TCHIBARAKATEN, Niger—In the deepest interior of the Sahara, almost three days drive from the nearest settlement, a vast tent city is rising at the nexus of global migration, jihadist terrorism and narcotics smuggling trails.
In the past two years, some 35,000 people have flocked to Tchibarakaten, a rocky desert outcrop perched in the lawless borderlands separating Niger from Algeria.
They have come from more than a dozen nations to mine the vast gold reserves under the sand.
Arriving in trucks escorted by the military, the miners have traveled from across West and Central Africa by donkey, motorcycle and even foot, transforming this barren landscape into a teeming conurbation. Stores sell everything from cookies and cans of tuna to metal detectors and dynamite. Restaurants, clinics and makeshift bars have sprouted alongside, all powered by batteries of buzzing generators.
Each day from dawn, miners bearing shoddy headlamps descend 400 feet below scorching sand to grind and hammer into rock. Before sunset, they tie weathered ropes around their waists, utter a short prayer and ascend the long climb to the surface. They ply their trade like prospectors from the great American gold rush, across a landscape reminiscent of Mad Max.
Tchibarakaten is the largest functioning artisanal gold mine prospect in Niger, a poverty stricken nation with the world’s highest birth rate that has become a key ally in the West’s war on terror and efforts to curb irregular migration.
Niger’s gold rush, which started in 2014, has come at a moment of swelling uncertainty. The 20 million population has been buffeted by aftershocks from civil wars in neighboring Mali and Libya, the Boko Haram insurgency in Nigeria and a recent spate of attacks by jihadist groups in its own territory. Other gold mines, including the sprawling Djado complex closer to the Libyan border, have been shuttered after violence erupted between armed groups vying for control.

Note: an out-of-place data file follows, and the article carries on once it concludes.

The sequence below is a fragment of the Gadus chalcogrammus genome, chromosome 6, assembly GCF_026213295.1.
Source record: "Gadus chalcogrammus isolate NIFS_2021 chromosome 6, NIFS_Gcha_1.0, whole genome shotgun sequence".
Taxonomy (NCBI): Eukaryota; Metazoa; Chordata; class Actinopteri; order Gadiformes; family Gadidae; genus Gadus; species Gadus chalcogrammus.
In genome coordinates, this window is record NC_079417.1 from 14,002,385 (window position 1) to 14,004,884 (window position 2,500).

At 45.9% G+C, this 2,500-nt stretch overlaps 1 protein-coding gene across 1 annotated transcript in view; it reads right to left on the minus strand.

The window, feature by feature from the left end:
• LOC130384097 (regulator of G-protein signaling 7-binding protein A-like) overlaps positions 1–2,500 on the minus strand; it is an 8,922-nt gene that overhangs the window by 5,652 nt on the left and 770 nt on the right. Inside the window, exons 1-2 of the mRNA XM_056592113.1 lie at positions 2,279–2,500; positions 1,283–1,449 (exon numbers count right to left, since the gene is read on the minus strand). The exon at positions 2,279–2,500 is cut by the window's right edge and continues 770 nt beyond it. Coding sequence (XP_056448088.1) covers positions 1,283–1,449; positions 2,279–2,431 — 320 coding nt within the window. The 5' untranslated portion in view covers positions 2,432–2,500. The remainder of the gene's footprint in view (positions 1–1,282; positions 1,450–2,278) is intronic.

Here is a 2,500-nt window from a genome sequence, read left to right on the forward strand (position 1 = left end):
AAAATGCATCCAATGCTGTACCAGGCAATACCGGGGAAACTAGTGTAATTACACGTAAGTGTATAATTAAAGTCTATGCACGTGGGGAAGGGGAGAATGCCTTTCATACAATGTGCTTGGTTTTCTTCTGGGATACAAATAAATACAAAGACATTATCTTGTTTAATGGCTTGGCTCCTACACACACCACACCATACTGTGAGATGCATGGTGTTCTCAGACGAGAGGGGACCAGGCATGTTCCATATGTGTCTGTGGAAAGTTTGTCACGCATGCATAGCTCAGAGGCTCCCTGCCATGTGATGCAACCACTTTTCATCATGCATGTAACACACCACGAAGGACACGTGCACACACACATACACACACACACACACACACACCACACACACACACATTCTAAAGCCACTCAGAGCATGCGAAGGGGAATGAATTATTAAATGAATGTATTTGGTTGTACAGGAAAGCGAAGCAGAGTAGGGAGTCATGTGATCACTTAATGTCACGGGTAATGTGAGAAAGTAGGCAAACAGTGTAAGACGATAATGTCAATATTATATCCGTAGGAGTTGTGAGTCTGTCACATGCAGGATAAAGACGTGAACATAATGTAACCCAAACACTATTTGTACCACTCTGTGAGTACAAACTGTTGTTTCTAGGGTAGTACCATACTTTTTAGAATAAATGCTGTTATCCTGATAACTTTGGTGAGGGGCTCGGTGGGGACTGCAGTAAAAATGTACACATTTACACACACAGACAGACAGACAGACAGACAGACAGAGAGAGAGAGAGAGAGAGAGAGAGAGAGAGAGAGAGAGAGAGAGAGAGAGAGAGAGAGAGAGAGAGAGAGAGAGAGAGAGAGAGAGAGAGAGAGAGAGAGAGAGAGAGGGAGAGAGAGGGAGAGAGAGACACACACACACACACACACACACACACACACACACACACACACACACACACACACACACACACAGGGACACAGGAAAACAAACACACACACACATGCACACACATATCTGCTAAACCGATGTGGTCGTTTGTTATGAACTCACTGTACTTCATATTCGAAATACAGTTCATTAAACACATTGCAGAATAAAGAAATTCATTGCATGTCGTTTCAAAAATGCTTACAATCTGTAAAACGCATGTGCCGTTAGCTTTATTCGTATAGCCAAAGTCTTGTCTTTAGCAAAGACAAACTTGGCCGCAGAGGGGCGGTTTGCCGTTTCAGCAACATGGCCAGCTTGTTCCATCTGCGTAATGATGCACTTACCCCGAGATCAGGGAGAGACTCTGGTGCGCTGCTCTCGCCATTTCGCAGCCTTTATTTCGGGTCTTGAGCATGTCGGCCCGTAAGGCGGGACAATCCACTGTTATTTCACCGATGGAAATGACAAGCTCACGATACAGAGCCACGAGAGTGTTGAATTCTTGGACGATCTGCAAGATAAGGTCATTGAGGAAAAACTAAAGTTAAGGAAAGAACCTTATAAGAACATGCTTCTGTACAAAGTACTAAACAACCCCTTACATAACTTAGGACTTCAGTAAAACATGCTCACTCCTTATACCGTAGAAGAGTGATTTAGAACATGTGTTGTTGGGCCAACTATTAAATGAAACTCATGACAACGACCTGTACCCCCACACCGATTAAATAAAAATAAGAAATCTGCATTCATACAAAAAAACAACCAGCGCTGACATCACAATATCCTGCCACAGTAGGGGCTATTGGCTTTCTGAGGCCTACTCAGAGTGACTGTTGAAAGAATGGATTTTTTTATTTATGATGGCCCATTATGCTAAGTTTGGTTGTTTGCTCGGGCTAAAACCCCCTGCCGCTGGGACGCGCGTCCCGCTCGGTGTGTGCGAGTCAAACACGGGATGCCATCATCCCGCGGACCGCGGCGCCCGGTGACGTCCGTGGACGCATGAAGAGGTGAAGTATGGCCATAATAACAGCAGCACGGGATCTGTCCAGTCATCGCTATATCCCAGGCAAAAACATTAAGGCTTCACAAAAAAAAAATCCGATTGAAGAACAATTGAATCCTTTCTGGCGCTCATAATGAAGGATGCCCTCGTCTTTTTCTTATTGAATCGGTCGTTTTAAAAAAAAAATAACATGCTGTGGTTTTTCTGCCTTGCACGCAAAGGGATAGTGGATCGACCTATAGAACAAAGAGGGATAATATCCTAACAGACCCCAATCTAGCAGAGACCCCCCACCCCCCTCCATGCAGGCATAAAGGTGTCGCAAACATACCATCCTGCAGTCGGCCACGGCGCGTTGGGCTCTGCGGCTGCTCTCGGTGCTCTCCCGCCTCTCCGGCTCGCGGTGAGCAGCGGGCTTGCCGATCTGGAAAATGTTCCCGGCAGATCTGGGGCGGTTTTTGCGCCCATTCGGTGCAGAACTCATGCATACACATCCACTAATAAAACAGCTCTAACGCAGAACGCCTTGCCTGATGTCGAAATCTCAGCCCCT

Tchibarakaten – and the men who work here – are both shaping and being shaped by these trends.
Many, like Ibrahim and Abdoulaye, two young miners from Mali, have come to finance the next stage of their journey towards Europe.
“I hope I make enough to travel safely to France and find a good job,” said Ibrahim, clumps of yellow dust stuck to his eyelashes. “Each day is very difficult, but it’s better than home,” said Abdoulaye, emphasising his point with a cracked and calloused finger.
Smuggler fees have surged in recent months after Niger’s government arrested hundreds as part of a deal with the European Union to halt the flow of people through the Sahara towards the Mediterranean. The crackdown has replaced the conventional routes through the smuggling hub of Agadez and Libya with new pathways through Algeria that run close to Tchibarakaten.
Analysts say the expansion of the mine is affecting the security dynamics across a region with few state structures that US and European policymakers see as a nascent hub for jihadist groups.
“Arms trafficking in the region has increased with the opening of the gold mines,” said Mathieu Pellerin, from the French Institute for International Relations. “The mines are also used by smugglers to move networks of migrants undetected.”
Tchibarakaten’s position as a way station on the resurgent smuggling routes along Algeria’s borders has escalated diplomatic tensions.
Algeria’s government in 2016 constructed a two-meter tall berm running hundreds of kilometers along the border to stop trucks smuggling migrants across the frontier. Since April last year, Algeria has rounded up more than 11,276 migrants and dropped them in the desert, 10 miles from the Nigerien border town of Assamaka, and told them to walk back, according to the International Organization for Migration, an EU agency. Untold numbers have died.